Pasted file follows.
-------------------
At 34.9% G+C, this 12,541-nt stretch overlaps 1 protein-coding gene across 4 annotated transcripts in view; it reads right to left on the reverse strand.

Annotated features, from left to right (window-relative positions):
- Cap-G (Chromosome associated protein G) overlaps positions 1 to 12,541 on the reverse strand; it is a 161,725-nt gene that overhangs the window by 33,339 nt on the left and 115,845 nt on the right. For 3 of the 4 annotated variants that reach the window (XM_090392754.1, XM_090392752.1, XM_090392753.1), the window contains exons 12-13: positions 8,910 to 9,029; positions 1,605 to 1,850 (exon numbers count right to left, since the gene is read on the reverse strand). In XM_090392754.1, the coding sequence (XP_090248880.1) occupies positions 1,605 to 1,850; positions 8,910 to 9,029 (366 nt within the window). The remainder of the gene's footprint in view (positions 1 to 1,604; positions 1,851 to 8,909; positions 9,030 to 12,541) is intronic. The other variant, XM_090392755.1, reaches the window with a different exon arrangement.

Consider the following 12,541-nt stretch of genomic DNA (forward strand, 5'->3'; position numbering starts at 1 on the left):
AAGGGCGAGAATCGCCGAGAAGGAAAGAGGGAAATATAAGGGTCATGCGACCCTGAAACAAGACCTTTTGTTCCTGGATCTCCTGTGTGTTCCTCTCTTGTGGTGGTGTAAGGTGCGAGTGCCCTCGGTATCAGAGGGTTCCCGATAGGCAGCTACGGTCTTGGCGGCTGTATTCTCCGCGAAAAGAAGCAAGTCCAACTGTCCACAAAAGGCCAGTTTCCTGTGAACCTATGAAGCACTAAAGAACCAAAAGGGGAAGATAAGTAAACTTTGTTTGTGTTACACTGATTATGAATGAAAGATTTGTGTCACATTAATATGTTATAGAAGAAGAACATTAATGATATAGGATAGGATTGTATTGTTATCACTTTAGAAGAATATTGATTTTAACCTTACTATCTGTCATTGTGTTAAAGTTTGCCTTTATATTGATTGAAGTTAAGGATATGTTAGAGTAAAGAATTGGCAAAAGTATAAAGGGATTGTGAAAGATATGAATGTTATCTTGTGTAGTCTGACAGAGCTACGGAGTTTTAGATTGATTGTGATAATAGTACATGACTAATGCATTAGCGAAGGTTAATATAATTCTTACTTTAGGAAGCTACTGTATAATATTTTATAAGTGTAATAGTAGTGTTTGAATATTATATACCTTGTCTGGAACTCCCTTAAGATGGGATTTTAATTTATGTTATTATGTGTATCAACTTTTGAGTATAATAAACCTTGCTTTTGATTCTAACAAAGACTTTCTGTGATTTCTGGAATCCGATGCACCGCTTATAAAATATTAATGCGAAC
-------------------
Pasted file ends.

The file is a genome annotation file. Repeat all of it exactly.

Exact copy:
At 34.9% G+C, this 12,541-nt stretch overlaps 1 protein-coding gene across 4 annotated transcripts in view; it reads right to left on the reverse strand.

Annotated features, from left to right (window-relative positions):
- Cap-G (Chromosome associated protein G) overlaps positions 1 to 12,541 on the reverse strand; it is a 161,725-nt gene that overhangs the window by 33,339 nt on the left and 115,845 nt on the right. For 3 of the 4 annotated variants that reach the window (XM_090392754.1, XM_090392752.1, XM_090392753.1), the window contains exons 12-13: positions 8,910 to 9,029; positions 1,605 to 1,850 (exon numbers count right to left, since the gene is read on the reverse strand). In XM_090392754.1, the coding sequence (XP_090248880.1) occupies positions 1,605 to 1,850; positions 8,910 to 9,029 (366 nt within the window). The remainder of the gene's footprint in view (positions 1 to 1,604; positions 1,851 to 8,909; positions 9,030 to 12,541) is intronic. The other variant, XM_090392755.1, reaches the window with a different exon arrangement.

Consider the following 12,541-nt stretch of genomic DNA (forward strand, 5'->3'; position numbering starts at 1 on the left):
AAGGGCGAGAATCGCCGAGAAGGAAAGAGGGAAATATAAGGGTCATGCGACCCTGAAACAAGACCTTTTGTTCCTGGATCTCCTGTGTGTTCCTCTCTTGTGGTGGTGTAAGGTGCGAGTGCCCTCGGTATCAGAGGGTTCCCGATAGGCAGCTACGGTCTTGGCGGCTGTATTCTCCGCGAAAAGAAGCAAGTCCAACTGTCCACAAAAGGCCAGTTTCCTGTGAACCTATGAAGCACTAAAGAACCAAAAGGGGAAGATAAGTAAACTTTGTTTGTGTTACACTGATTATGAATGAAAGATTTGTGTCACATTAATATGTTATAGAAGAAGAACATTAATGATATAGGATAGGATTGTATTGTTATCACTTTAGAAGAATATTGATTTTAACCTTACTATCTGTCATTGTGTTAAAGTTTGCCTTTATATTGATTGAAGTTAAGGATATGTTAGAGTAAAGAATTGGCAAAAGTATAAAGGGATTGTGAAAGATATGAATGTTATCTTGTGTAGTCTGACAGAGCTACGGAGTTTTAGATTGATTGTGATAATAGTACATGACTAATGCATTAGCGAAGGTTAATATAATTCTTACTTTAGGAAGCTACTGTATAATATTTTATAAGTGTAATAGTAGTGTTTGAATATTATATACCTTGTCTGGAACTCCCTTAAGATGGGATTTTAATTTATGTTATTATGTGTATCAACTTTTGAGTATAATAAACCTTGCTTTTGATTCTAACAAAGACTTTCTGTGATTTCTGGAATCCGATGCACCGCTTATAAAATATTAATGCGAAC